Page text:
BA 8/14/08

Once Upon a Time

Bernadette Adora

It was an old black ‘n white photograph stuffed into a fancy silver frame that a dear girlfriend reached up and grabbed off my book shelf; she began immediately to tease me. After studying the seventeen year old girl in a full length gown with her daddy in tails proudly escorting her onto a ballroom floor, the young girl’s patent-leather hair still glistening through the faded image, my friend pronounced, “Definitely, ‘once upon a time when we were Colored!’” And then she threw her head back and laughed, and I shook my own head, which was cut in a short, clean-lined Afro and demanded, “Give me that back, you don’t have any respect!” After which, I laughed hard myself, ‘cause she was right; she was right-on!

Growing up in Detroit in the fifties and sixties was for me, a fine time to be Colored, to be Negro, to be Black, to be African-American, to be who I was and who I could and would become despite segregation; my father’s hard working, hard drinking ways; our little bitty money stretched to its limits. There was a whole lotta hope and determination for so-called, better times; it was then that we could and we would nearly always envision more . Be it the new thought understanding that is prevalent today in books and on Oprah, or just because we gave it our all despite what society said we could and could not have or could and could not be -- better times did come to pass. Quite simply stated, it is my unadorned and unabashed belief that it remains a privilege to help keep the dream alive, to help keep those so-called, better times just keep on keepin' on. Period.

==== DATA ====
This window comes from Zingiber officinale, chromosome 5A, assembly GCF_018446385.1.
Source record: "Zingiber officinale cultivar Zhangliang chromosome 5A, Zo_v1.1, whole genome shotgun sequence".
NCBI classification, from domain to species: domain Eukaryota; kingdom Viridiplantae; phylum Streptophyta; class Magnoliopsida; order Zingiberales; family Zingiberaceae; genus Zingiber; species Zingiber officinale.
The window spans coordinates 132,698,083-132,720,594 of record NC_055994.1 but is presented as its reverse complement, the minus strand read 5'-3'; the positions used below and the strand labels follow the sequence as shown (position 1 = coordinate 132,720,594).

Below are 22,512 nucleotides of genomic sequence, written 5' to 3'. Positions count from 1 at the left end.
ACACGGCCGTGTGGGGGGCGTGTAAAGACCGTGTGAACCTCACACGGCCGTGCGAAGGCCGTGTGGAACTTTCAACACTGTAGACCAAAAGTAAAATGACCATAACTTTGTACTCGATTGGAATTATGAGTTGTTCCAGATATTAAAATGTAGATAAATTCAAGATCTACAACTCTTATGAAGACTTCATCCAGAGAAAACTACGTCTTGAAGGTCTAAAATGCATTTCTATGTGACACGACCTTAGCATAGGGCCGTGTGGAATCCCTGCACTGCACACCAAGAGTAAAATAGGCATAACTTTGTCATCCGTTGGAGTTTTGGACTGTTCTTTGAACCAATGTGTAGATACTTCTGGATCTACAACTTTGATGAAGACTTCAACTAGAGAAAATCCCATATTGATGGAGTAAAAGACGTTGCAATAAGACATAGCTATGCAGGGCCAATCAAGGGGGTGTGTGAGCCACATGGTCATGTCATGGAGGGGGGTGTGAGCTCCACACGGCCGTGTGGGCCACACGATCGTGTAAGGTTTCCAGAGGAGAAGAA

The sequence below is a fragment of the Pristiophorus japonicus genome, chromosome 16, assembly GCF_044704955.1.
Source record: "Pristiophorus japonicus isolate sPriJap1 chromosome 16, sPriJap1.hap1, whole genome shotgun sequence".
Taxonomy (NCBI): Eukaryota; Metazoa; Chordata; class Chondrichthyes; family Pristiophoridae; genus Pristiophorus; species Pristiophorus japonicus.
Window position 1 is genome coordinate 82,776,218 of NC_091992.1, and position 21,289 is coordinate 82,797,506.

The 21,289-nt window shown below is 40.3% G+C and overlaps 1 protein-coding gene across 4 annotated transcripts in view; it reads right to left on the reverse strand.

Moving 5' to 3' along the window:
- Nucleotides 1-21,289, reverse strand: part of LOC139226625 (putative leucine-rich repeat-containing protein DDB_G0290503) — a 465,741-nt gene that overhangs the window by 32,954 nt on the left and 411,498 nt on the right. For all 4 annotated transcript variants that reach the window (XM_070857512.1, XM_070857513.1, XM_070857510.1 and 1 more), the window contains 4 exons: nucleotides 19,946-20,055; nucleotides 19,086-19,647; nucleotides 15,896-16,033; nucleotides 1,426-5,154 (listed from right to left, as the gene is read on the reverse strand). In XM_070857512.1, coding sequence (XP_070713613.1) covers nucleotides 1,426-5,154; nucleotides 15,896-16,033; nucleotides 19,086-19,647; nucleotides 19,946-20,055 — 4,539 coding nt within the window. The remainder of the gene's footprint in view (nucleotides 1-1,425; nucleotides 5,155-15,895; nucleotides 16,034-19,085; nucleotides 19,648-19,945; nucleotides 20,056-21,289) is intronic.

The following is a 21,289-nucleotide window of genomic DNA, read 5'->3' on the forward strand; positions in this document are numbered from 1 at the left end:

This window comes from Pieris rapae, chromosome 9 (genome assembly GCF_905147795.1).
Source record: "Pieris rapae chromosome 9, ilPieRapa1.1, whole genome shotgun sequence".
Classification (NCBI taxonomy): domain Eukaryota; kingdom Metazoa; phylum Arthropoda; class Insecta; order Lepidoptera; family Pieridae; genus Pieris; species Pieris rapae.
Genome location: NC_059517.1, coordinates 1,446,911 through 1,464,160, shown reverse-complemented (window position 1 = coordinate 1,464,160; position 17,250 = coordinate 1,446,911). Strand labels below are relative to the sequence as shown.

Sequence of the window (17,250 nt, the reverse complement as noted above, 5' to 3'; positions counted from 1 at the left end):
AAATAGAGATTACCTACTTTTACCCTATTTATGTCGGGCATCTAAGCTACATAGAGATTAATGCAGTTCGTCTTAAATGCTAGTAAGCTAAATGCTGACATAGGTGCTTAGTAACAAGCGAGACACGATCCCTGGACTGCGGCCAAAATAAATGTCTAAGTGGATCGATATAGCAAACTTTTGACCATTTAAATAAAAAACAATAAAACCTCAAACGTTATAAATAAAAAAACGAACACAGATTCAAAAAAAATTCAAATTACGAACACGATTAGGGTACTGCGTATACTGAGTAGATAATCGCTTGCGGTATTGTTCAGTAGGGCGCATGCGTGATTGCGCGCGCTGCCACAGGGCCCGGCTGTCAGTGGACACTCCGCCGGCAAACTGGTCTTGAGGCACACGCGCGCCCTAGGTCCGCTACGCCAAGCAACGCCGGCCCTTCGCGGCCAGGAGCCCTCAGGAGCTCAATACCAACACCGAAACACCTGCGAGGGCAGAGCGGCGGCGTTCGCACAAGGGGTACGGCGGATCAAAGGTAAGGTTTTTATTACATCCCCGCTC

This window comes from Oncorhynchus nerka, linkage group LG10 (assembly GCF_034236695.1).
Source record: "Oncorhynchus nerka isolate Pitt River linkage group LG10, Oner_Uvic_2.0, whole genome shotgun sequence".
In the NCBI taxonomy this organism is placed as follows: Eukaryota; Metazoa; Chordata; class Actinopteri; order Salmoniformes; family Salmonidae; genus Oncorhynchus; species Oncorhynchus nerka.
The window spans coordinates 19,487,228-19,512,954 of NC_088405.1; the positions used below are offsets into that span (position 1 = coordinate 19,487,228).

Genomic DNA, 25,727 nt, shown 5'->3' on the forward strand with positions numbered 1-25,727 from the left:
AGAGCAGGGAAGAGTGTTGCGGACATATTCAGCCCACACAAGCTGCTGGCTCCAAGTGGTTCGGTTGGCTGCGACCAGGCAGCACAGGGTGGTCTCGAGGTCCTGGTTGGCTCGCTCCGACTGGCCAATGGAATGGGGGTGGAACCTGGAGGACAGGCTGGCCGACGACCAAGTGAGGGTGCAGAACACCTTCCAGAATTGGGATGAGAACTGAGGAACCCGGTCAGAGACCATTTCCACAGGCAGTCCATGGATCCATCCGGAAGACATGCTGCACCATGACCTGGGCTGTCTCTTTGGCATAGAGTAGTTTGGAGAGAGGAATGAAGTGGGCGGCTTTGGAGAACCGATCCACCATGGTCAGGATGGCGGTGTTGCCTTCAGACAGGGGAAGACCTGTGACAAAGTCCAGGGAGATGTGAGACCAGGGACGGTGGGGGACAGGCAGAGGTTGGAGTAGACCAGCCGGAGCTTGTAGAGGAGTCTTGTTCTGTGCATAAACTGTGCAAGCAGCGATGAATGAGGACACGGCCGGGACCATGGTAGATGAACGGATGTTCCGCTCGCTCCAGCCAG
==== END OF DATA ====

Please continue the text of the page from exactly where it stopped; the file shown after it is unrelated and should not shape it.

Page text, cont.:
BA 6/30/08

Thursday, June 26, 2008

End Game

Bernadette Adora

I do not pretend to know the strategies that make up the game of chess; I’m far too right-side-of-the-brain to care much about it all. But, I comprehend the basic rules of the game and follow instructions fairly well, so years ago I took a little time to learn the game of chess, and play a little on the computer. It’s far easier that way since I’m a person, who remains stuck at the beginner’s level with absolutely no interest in progressing further – at least not in virtual-time.

To be honest, my interest in the game of chess is more visual if not tactile; I like the game of chess as a thing of beauty that can bring together the sense of sight, touch, and smell. The feel of natural stone or wooden pieces carved and rubbed smooth with edges rounded, sitting atop a sleek board – this is what pleases me the most. I like to describe it as the game of chess in relative-time.

For one who has reduced the game of chess to an easy and simple pleasure, it came as a surprise to me more than anyone when I learned that I play the game of chess each and everyday in earnest. There are days, sometimes weeks that I play several games simultaneously only to arrive at the end game with the board overturned and pieces flying in righteous indignation. I call this the game of chess in real-time.